They assumed that these holes demonstrated where planes were being hit most.

The problem here is that the planes that survived managed to survive because they weren’t hit in the most vulnerable spots. So, looking at where they were hit was futile – there was no direct correlation between these holes and the planes being shot down. In fact, it was a negative correlation that was observed!

### 9. The Devil’s Music

Music has been around for decades, providing entertainment, comradery, and joy among those who listen.

While the genres vary, the more aggressive rock songs with suggestive and sometimes unsavory language have been intertwined with an illusory correlation with criminal activity.

Dating back to the Columbine in 1999, many in political power took the stance that the unfortunate incident came to fruition due to the assailant’s involvement and frequent listening to Marilyn Manson.

With his angry lyrics, many easily believed in the connection between the two events. This ultimately led to a decline in popularity for Manson, and was most likely a result of an illusory correlation formed in the public’s opinion.

### 10. Successful College Dropouts

Another area of life where illusory correlations are found is within the world of business, and in particular with entrepreneurship.

The stories we hear about entrepreneurs are often the success stories. We hear about the college dropouts from Harvard that make it big (e.g. with the Microsoft and Facebook founders).

What is missing from these public stories, however, is the stories of the college dropouts that fail to succeed. Although the misses far outweigh the hits, we may incorrectly assume that putting our life savings into a venture may mean it will automatically be successful.

## Other Types of Correlations

• Negative correlation is a phenomenon in which two variables are related so that an increase in one of the variables leads to a decrease in the other and vice versa (DePoy & Gilson, 2016).
• Positive correlation, on the other hand, is when two variables are related such that an increase in one variable results in an increase in the other (DePoy & Gilson, 2016). For example, an increase in sugar consumption will lead to decreased dental health (negative correlation). In contrast, an increase in exercise leads to increased physical fitness (positive correlation). In both cases, there is a direct relationship between the two variables but with different outcomes – one negative and one positive.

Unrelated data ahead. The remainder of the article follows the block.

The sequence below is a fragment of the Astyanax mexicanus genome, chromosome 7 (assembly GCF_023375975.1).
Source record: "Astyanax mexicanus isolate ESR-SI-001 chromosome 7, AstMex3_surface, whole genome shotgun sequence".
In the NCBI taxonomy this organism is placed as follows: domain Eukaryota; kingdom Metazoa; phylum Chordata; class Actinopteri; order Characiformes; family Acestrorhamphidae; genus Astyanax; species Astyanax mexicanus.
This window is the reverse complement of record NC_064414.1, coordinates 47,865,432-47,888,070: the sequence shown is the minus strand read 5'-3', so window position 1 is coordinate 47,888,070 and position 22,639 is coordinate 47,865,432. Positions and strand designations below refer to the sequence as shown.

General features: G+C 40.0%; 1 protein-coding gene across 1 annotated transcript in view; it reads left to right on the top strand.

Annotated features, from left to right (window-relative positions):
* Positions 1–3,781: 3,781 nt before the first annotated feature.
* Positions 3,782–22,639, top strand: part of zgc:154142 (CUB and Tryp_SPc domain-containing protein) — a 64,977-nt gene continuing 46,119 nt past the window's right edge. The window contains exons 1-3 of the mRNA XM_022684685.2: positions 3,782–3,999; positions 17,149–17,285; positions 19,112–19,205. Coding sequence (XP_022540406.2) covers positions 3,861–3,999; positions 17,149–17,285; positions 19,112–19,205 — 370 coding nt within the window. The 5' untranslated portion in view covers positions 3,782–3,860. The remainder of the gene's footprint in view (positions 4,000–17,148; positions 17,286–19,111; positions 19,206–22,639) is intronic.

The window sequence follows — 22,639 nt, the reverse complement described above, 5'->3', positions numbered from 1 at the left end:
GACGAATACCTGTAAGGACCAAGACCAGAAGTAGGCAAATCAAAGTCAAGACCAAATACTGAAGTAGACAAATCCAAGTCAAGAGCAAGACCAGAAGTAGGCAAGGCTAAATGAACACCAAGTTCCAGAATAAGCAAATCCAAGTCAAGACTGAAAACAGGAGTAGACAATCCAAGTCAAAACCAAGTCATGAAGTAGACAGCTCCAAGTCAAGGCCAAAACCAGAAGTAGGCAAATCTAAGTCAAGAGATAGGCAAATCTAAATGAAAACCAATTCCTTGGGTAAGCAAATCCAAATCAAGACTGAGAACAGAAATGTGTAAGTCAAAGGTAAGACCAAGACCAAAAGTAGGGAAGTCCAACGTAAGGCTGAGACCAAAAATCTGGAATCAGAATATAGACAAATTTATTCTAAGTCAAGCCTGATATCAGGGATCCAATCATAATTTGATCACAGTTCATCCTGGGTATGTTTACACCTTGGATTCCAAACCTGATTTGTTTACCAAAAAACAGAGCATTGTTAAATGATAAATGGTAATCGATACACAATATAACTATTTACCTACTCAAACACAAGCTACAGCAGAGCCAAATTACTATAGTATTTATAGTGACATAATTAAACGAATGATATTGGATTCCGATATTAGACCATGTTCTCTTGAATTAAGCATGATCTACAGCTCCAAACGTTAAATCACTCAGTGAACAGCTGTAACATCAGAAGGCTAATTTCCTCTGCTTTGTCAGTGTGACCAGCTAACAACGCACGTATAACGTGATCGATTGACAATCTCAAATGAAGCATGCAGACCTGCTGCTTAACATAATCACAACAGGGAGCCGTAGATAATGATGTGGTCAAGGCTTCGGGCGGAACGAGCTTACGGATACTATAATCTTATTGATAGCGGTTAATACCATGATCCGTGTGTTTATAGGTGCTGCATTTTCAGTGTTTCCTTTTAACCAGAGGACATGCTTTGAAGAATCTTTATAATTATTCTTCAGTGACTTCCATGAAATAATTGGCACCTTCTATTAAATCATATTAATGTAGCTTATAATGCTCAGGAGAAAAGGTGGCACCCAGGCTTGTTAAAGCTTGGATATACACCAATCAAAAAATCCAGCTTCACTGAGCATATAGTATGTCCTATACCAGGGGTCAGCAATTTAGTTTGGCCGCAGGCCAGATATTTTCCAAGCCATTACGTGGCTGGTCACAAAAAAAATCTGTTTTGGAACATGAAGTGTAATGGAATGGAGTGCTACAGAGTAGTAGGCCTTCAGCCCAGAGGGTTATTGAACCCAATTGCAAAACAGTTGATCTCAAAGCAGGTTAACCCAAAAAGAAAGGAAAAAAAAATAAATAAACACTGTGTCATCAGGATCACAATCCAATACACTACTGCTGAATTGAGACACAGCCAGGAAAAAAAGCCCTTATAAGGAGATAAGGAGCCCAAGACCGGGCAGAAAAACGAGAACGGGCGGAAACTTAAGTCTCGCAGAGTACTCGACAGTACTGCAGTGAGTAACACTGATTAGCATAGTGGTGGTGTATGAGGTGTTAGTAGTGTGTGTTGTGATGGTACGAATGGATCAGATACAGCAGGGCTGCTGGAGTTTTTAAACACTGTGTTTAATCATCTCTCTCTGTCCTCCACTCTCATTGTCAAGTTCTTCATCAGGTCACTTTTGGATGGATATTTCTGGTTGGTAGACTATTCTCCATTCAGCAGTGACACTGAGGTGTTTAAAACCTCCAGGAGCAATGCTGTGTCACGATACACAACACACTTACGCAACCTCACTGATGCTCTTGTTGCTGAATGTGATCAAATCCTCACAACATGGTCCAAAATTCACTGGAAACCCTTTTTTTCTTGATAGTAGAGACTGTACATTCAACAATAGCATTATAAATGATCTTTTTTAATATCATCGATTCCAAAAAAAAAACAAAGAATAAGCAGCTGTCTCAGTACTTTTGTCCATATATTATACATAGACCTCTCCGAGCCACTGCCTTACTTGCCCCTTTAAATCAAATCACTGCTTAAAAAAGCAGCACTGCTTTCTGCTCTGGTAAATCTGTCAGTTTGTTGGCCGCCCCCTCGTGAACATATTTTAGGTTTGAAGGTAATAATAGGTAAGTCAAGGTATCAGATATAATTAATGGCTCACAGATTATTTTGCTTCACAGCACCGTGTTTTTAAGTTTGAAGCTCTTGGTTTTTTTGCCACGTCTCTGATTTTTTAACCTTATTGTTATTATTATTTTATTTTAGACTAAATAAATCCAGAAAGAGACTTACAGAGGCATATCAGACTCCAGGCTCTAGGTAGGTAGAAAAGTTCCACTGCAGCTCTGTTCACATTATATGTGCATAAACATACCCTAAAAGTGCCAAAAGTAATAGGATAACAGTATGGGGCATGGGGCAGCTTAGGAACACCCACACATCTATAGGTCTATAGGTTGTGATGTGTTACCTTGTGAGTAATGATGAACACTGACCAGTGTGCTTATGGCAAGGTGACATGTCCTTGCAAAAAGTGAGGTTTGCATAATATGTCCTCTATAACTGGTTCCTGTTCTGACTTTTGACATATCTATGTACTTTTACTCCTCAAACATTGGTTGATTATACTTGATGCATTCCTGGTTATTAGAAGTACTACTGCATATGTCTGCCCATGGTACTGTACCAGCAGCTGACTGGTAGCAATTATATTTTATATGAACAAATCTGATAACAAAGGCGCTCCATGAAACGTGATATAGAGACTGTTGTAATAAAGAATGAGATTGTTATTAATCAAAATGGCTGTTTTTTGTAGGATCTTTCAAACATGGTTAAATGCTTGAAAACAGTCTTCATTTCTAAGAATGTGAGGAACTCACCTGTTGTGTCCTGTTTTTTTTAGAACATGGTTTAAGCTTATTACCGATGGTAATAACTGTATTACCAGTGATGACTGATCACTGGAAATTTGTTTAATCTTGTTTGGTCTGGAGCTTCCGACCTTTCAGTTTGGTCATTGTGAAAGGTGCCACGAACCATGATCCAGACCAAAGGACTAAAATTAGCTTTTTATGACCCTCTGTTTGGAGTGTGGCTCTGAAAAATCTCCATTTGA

• Zero correlation describes two variables that are completely unrelated to each other. It means that changes in one variable will not affect the other in any way (DePoy & Gilson, 2016).

## Conclusion

Whether it is conscious or not, humans form illusory correlations in an attempt to understand the world around us.

While oftentimes it is harmless, the development of problematic assumptions may lead to perpetuated stereotypes and biases. In order to intentionally remove yourself from making these assumptions, be realistic and honest about the times a perceived event led to another event.

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Dalia Yashinsky is a freelance academic writer. She graduated with her Bachelor's (with Honors) from Queen's University in Kingston Ontario in 2015. She then got her Master's Degree in philosophy, also from Queen's University, in 2017.

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This article was peer-reviewed and edited by Chris Drew (PhD). The review process on Helpful Professor involves having a PhD level expert fact check, edit, and contribute to articles. Reviewers ensure all content reflects expert academic consensus and is backed up with reference to academic studies. Dr. Drew has published over 20 academic articles in scholarly journals. He is the former editor of the Journal of Learning Development in Higher Education and holds a PhD in Education from ACU.